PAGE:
SACRAMENTO — Acknowledging that motorists now waste too much time stuck in traffic jams, Gov. George Deukmejian Saturday proposed a $2.3-billion, five-year plan to increase spending on California transportation projects by 40%.
The proposal was unique for two reasons: First, it would be the first time in modern California history that highway construction was financed by all taxpayers, not just motorists. Since virtually the moment the state began building roads for automobiles, all projects have been financed by "user taxes," such as levies on gasoline and truck weights.
General Obligation Bonds
Under Deukmejian's plan, the new highway construction would be financed by general obligation bonds to be repaid from the state's General Fund, to which all taxpayers contribute.
Secondly, although neither he nor his advisers openly were talking about it, Deukmejian's proposal would set up a dilemma for voters: whether to spend this General Fund revenue on transportation projects or possibly have it returned to them in the form of tax rebates.
The dilemma would occur because state government soon is expected to begin exceeding a spending limit imposed overwhelmingly by voters in 1979. When it does exceed that spending lid--called the Gann Limit for its author, tax crusader Paul Gann--excess revenue must be returned to the taxpayers. But bond financing is not included in the type of spending which is counted toward the limit, so the governor's plan is a way of circumventing that spending lid to pay for highway construction.
Deukmejian's plan, which immediately became controversial, would require legislative and voter approval of two bond issues--one for $1 billion in 1988 and another for $1.3 billion in 1990.
Highway construction would receive the lion's share of the new funds, at least 75%, or $1.725 billion. The specific projects would be selected by the California Transportation Commission.
The remaining 25%, or $575 million, would go to local governments to be used for any transportation projects they desired--presumably roads primarily, but also transit. Additionally, high-tech traffic management systems would be developed in Los Angeles, San Diego and San Francisco.
Authority for Counties
Further, Deukmejian said he would continue to support legislation authorizing counties to raise their sales tax by up to one cent to pay for local transportation projects.
"Californians spend 300,000 hours stuck in traffic jams every day," Deukmejian said. "That's a terrible waste of time, productivity and energy. And besides, it's not a very nice way to start or end the day."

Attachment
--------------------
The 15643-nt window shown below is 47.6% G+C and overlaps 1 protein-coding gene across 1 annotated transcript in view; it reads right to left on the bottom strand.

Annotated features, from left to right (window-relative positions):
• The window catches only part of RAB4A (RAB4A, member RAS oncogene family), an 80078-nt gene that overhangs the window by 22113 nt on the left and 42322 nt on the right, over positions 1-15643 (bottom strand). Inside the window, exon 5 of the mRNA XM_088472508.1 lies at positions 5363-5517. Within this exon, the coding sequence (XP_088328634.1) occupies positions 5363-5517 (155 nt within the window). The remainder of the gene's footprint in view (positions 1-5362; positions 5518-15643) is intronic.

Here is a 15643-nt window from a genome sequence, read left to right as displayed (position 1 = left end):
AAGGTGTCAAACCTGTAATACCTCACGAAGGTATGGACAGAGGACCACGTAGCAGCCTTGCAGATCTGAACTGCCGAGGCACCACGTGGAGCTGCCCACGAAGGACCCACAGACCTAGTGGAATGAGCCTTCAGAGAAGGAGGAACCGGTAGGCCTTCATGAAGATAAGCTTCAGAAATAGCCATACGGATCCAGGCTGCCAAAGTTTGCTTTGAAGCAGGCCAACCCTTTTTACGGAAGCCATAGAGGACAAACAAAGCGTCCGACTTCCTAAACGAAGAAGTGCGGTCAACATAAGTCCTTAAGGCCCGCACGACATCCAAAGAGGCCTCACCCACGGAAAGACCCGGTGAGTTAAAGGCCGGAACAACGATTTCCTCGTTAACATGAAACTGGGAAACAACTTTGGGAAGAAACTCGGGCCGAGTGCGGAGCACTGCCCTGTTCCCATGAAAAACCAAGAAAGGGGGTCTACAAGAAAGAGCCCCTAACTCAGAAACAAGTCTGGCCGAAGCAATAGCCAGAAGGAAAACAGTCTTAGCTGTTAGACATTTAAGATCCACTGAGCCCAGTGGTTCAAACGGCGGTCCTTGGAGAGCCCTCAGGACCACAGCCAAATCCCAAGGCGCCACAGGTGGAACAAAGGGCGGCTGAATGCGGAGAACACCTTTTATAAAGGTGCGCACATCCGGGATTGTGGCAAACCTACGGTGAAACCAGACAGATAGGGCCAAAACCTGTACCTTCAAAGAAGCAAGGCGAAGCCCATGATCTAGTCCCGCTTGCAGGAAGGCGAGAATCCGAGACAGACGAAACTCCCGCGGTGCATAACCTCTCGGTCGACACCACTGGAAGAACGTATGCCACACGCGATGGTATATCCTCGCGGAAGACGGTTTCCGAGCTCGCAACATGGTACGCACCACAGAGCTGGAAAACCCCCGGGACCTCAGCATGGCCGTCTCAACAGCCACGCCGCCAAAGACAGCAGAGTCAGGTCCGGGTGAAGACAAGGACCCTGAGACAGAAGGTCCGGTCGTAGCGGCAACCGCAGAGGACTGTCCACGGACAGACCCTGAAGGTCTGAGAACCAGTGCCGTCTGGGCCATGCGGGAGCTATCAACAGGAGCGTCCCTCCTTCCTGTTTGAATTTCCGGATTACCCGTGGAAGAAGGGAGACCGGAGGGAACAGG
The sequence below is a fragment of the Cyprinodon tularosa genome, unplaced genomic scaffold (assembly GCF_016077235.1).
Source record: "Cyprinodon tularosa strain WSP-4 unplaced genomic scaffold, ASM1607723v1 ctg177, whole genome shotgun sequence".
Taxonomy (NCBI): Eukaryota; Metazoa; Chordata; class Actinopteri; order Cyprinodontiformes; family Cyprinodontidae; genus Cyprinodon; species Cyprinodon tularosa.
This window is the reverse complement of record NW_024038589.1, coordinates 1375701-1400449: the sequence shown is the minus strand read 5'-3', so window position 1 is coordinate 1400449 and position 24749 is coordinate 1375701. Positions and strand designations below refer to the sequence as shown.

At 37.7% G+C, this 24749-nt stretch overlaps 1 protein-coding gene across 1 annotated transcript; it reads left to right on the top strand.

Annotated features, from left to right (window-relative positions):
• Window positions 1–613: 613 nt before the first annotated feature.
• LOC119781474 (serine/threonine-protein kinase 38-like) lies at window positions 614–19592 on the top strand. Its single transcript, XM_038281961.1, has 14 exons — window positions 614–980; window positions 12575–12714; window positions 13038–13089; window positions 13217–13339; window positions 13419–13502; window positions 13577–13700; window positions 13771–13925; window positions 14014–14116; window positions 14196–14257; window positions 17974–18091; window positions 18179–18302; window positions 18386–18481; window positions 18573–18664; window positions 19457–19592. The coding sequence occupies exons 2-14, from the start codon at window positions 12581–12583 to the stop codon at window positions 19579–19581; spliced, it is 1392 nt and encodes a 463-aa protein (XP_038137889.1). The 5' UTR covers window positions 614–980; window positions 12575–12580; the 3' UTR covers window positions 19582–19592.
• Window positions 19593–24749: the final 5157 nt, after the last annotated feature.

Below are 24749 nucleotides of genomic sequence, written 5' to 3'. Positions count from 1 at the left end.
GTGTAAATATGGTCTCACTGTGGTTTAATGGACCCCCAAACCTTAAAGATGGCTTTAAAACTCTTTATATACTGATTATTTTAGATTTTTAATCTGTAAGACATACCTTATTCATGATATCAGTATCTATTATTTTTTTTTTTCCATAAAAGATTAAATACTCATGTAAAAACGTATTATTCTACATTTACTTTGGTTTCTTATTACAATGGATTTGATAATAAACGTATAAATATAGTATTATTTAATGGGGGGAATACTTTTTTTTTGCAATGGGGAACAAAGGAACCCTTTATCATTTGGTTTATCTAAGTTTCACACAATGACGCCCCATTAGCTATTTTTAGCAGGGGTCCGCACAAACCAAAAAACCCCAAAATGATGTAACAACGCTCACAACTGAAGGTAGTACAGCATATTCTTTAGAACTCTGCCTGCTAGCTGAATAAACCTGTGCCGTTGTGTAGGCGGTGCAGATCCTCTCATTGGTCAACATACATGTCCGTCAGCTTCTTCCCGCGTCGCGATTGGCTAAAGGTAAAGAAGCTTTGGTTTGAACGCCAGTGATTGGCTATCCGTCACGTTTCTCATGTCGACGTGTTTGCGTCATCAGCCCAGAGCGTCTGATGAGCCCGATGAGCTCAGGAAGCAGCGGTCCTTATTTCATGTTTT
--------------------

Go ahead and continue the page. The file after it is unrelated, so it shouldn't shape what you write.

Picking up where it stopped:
Deukmejian, under increasing pressure from motorists and manufacturers to deal with worsening traffic congestion and deteriorating highways, unveiled his proposal in the first of a new series of weekly Saturday radio broadcasts. The broadcasts were suspended in early 1986 when Deukmejian began running for reelection and all but two radio stations stopped carrying them because, in large part, they seemed too political.
The governor's office said 17 radio stations carried Saturday's broadcast, which had been taped Friday. Additionally, a television tape was made available to TV stations by satellite.
In defending his proposal to finance highway projects with general obligation bonds--not just "user taxes"--Deukmejian likened building roads to constructing schools.
"Bonds helped build our state, including the construction of our public schools, our colleges and universities," he said. "Like schools, our freeways, roads and transit systems benefit everyone, not just the owners of vehicles."
Beyond that argument, John K. Geoghegan, secretary of the state Business, Transportation and Housing Agency, contended in a prepared statement that "the gas tax is no longer a useful tool" for financing highway projects. "It has proven to be an unreliable, unresponsive revenue . . . subject to fluctuations as the sales and price of gasoline fluctuate," he said.
Geoghegan, filling in details of the governor's plan, said the bonds probably would be repaid over 20 years, although it is conceivable they could be retired earlier. Under a 20-year repayment plan, 70 cents in interest would have to be paid for every $1 borrowed. The state already during the next fiscal year is obligated to pay $620 million in debt service, out of a contemplated budget of roughly $39 billion.
Something for Schools
Deukmejian also has pledged to support on next year's ballot a proposed $800-million bond issue for school construction.
The governor's plan to ask all taxpayers to finance road building was immediately opposed by a key segment of the highway construction lobby. Al Shankle, president of the Associated General Contractors of California, said his organization "favors a pay-as-you-go and pay-at-the-pump approach."
Switching to general obligation bonds, he said, "puts the long-term care and improvement of the highway system in jeopardy since every two years a new bond package would have to be approved."